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Port of San Diego, Calif.

Port of San Diego, Calif.’s trade totaled $657.57 million for the month of October, $5.85 billion through October of 2018, and $7.98 billion for all of 2017, the latest annual data available, according to U.S. Census Bureau data analyzed by WorldCity. Need more details? Read more

Click on any of the countries in the chart below to gain access to the specific exports and imports between that country and (port), how it compares to other ports for trade with that country, how that trade has changed over time, and much more. Data available both by value and tonnage. Download data. If you are not a subscriber, you can learn more by clicking on the subscribe link.

Top Trading Countries

RankPortYTD
1Japan$1.89 B
2Germany$1.18 B
3Italy$484.15 M
4South Korea$450.91 M
5Mexico$444.56 M
6Slovakia$256.44 M
7Ecuador$243.04 M
8United Kingdom$183.25 M
9China$112.48 M
10Spain$65.27 M

Overall Rank

Port of San Diego, Calif.’s trade decreases 10.27 percent through October

Port of San Diego, Calif.’s trade with the world fell 10.27 percent, from $6.52 billion to $5.85 billion through the first 10 months of 2018 when compared to the same period the previous year, according to WorldCity analysis of the latest U.S. Census Bureau data.

During the same time period, the nation’s total trade was $3.51 trillion, with exports at $1.39 trillion and imports at $2.12 trillion. The nation’s total trade increased 9.25 percent compared to the same period last year. Exports rose 8.95 percent and imports rose 9.44 percent.

Port of San Diego, Calif. ranked No. 82 for total trade among the nation’s roughly 450 airports, seaports and border crossings through October of 2018. During the same period of 2017 it ranked No. 79. It finished No. 77 in the last full year.

The nation’s top five “ports” — airports, seaports and border crossings — so far this year, by value, are Port of Los Angeles; Port Laredo; Chicago O’Hare International Airport; John F. Kennedy International Airport and Port of Newark.

Through October Port of San Diego, Calif.’s top trade parters were No. 1 Japan, No. 2 Germany, No. 3 Italy, No. 4 South Korea and No. 5 Mexico . Through the same period of the previous year, the top trade partners were held by Germany, Japan, South Korea, Mexico and Italy, respectively.

Taking a closer look at its leading trade partners:

  • Trade with No. 1 Japan rose 14.43 percent to $1.89 billion.
    Exports rose 20.84 percent to $247.62 million. Imports rose 13.52 percent to $1.64 billion.
  • Trade with No. 2 Germany fell 33.83 percent to $1.18 billion.
    Exports rose 64.88 percent to $31.13 million. Imports fell 34.88 percent to $1.15 billion.
  • Trade with No. 3 Italy rose 24.22 percent to $484.15 million.
    Exports rose 4.34 percent to $7.42 million. Imports rose 24.59 percent to $476.72 million.
  • Trade with No. 4 South Korea fell 43.51 percent to $450.91 million.
    Exports fell 37.7 percent to $7.92 million. Imports fell 43.6 percent to $442.99 million.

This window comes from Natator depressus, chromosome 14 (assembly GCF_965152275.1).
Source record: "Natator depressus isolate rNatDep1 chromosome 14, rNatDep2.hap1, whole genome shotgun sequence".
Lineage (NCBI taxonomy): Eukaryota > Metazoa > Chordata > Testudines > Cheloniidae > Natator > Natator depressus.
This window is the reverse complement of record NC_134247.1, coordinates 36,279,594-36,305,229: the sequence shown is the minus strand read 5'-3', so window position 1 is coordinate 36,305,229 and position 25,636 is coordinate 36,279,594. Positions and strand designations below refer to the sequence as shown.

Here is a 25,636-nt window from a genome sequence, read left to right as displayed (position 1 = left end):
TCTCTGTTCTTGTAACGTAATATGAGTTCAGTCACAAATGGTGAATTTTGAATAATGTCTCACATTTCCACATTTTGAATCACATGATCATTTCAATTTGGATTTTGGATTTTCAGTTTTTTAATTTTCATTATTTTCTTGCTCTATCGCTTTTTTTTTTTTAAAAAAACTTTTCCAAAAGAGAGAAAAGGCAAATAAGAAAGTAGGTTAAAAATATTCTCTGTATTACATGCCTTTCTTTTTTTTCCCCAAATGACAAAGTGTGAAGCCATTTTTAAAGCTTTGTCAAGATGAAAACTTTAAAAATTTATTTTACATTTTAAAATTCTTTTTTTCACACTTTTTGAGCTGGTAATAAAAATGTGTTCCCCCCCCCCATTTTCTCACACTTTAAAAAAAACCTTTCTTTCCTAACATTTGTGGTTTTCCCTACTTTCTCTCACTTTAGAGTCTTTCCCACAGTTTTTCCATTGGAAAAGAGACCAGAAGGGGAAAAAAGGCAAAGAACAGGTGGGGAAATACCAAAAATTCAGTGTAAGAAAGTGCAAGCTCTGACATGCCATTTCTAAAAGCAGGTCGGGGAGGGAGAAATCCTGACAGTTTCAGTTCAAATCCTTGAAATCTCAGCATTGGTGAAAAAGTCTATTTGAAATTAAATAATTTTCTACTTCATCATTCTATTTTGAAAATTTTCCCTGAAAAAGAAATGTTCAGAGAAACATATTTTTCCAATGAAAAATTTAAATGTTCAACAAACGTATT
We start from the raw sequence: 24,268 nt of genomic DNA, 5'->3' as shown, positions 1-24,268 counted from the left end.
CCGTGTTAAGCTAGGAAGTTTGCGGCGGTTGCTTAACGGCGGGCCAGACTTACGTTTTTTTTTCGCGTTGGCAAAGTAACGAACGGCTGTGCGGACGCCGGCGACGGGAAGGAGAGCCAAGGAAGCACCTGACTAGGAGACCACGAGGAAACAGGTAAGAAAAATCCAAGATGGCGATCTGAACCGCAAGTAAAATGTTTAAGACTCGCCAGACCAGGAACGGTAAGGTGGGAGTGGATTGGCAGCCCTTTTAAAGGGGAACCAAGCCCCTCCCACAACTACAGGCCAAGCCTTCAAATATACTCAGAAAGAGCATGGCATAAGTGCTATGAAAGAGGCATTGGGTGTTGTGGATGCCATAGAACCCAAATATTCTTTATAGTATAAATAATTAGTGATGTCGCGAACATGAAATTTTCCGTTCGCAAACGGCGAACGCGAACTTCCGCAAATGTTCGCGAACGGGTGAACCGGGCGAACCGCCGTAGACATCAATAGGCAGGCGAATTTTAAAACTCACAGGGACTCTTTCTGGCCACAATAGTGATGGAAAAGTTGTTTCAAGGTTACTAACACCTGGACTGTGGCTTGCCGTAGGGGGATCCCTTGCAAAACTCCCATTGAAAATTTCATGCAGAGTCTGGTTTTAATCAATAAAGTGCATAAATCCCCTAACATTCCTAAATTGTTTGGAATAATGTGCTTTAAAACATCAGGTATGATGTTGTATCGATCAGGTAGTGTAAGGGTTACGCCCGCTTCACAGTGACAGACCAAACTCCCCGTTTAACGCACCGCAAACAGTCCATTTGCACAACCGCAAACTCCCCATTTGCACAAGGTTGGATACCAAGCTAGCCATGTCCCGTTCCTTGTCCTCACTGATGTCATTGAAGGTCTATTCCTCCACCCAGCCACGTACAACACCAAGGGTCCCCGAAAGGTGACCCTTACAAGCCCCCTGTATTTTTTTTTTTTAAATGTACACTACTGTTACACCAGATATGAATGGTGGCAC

• Trade with No. 5 Mexico rose 8.97 percent to $444.56 million.
    Exports rose 31.56 percent to $84.04 million. Imports rose 4.77 percent to $360.53 million.

Port of San Diego, Calif.’s top five trading partners through October accounted for 76.09 percent of its trade with the world.

Port of San Diego, Calif. had trade surpluses with 72 countries and deficits with 60 through October. That compares with 72 surpluses and 49 deficits for the same period one year earlier. The top three surpluses through October of this year were with Singapore, $23.93 million; Hong Kong, $19.07 million; and United Kingdom, $16.45 million. The top three deficits through October of this year were with Japan, $1.39 billion; Germany, $1.12 billion; and Italy, $469.3 million.

Through October it’s top exports were Computer chips; Photo-sensitive semi-conductors, parts; Civilian aircraft, parts; Tanks, armored fighting vehicles, parts; and Cell phones, related equipment, in that order. Those accounted for 36.41 percent of its total outbound trade. The Port’s top imports were Motor vehicles for transporting people; Commercial vehicles; Bananas and plantains, fresh or dried; Shrimp, other crustaceans; and Avocados, dates, figs, pineapples, etc., accounting for 90.64 percent of all inbound shipments.

Looking more closely at Port of San Diego, Calif.’s exports:

  • Computer chips rose 12.15 percent compared to last year to $128.91 million.
  • Photo-sensitive semi-conductors, parts rose 37.68 percent compared to last year to $49.55 million.
  • Civilian aircraft, parts rose 121.3 percent compared to last year to $40.21 million.
  • Tanks, armored fighting vehicles, parts totaled $33.22 million. The previous year, there were no exports in this category.
  • Cell phones, related equipment fell 5.4 percent compared to last year to $33.07 million.

On the import side:

  • Motor vehicles for transporting people fell 18.55 percent compared to last year to $4.11 billion.
  • Commercial vehicles fell 10.75 percent compared to last year to $234.15 million.
  • Bananas and plantains, fresh or dried fell 3.72 percent compared to last year to $169 million.
  • Shrimp, other crustaceans rose 85.89 percent compared to last year to $48.32 million.
  • Avocados, dates, figs, pineapples, etc. rose 61.27 percent compared to last year to $32.26 million.

Last year Port of San Diego, Calif. posted total trade with the world of $10.54 billion. The Port’s deficit was $6.62 billion . At the end of the year, the port’s top five trade partners were Canada, Germany, Iceland, Norway and The Netherlands. Exports totaled $1.96 billion and imports came to $8.58 billion.